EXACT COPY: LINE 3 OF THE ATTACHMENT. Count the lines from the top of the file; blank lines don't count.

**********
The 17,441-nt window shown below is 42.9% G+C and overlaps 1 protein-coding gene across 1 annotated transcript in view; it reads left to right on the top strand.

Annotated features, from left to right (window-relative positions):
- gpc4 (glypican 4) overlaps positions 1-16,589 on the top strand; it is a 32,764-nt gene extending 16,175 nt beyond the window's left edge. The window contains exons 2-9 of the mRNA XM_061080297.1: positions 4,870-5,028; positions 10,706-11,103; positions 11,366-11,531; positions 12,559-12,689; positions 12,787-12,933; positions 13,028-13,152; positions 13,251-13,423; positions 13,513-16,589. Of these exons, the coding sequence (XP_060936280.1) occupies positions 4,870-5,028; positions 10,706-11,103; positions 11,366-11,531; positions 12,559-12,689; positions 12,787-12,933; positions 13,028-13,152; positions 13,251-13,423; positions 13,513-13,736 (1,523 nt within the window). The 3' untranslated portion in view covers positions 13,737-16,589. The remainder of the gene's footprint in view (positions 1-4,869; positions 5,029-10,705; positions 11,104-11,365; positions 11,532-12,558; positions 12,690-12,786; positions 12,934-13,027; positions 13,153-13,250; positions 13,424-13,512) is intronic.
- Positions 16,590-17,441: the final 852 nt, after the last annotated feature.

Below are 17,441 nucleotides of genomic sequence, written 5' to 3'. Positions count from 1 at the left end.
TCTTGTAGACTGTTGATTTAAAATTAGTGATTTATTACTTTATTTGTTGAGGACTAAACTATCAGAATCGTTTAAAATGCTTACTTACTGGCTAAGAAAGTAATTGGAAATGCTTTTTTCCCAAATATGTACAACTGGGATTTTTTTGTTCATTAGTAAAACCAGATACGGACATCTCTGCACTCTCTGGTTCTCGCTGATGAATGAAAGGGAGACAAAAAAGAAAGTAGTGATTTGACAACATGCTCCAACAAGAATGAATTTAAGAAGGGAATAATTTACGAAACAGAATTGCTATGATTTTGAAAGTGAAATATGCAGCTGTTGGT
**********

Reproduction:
- gpc4 (glypican 4) overlaps positions 1-16,589 on the top strand; it is a 32,764-nt gene extending 16,175 nt beyond the window's left edge. The window contains exons 2-9 of the mRNA XM_061080297.1: positions 4,870-5,028; positions 10,706-11,103; positions 11,366-11,531; positions 12,559-12,689; positions 12,787-12,933; positions 13,028-13,152; positions 13,251-13,423; positions 13,513-16,589. Of these exons, the coding sequence (XP_060936280.1) occupies positions 4,870-5,028; positions 10,706-11,103; positions 11,366-11,531; positions 12,559-12,689; positions 12,787-12,933; positions 13,028-13,152; positions 13,251-13,423; positions 13,513-13,736 (1,523 nt within the window). The 3' untranslated portion in view covers positions 13,737-16,589. The remainder of the gene's footprint in view (positions 1-4,869; positions 5,029-10,705; positions 11,104-11,365; positions 11,532-12,558; positions 12,690-12,786; positions 12,934-13,027; positions 13,153-13,250; positions 13,424-13,512) is intronic.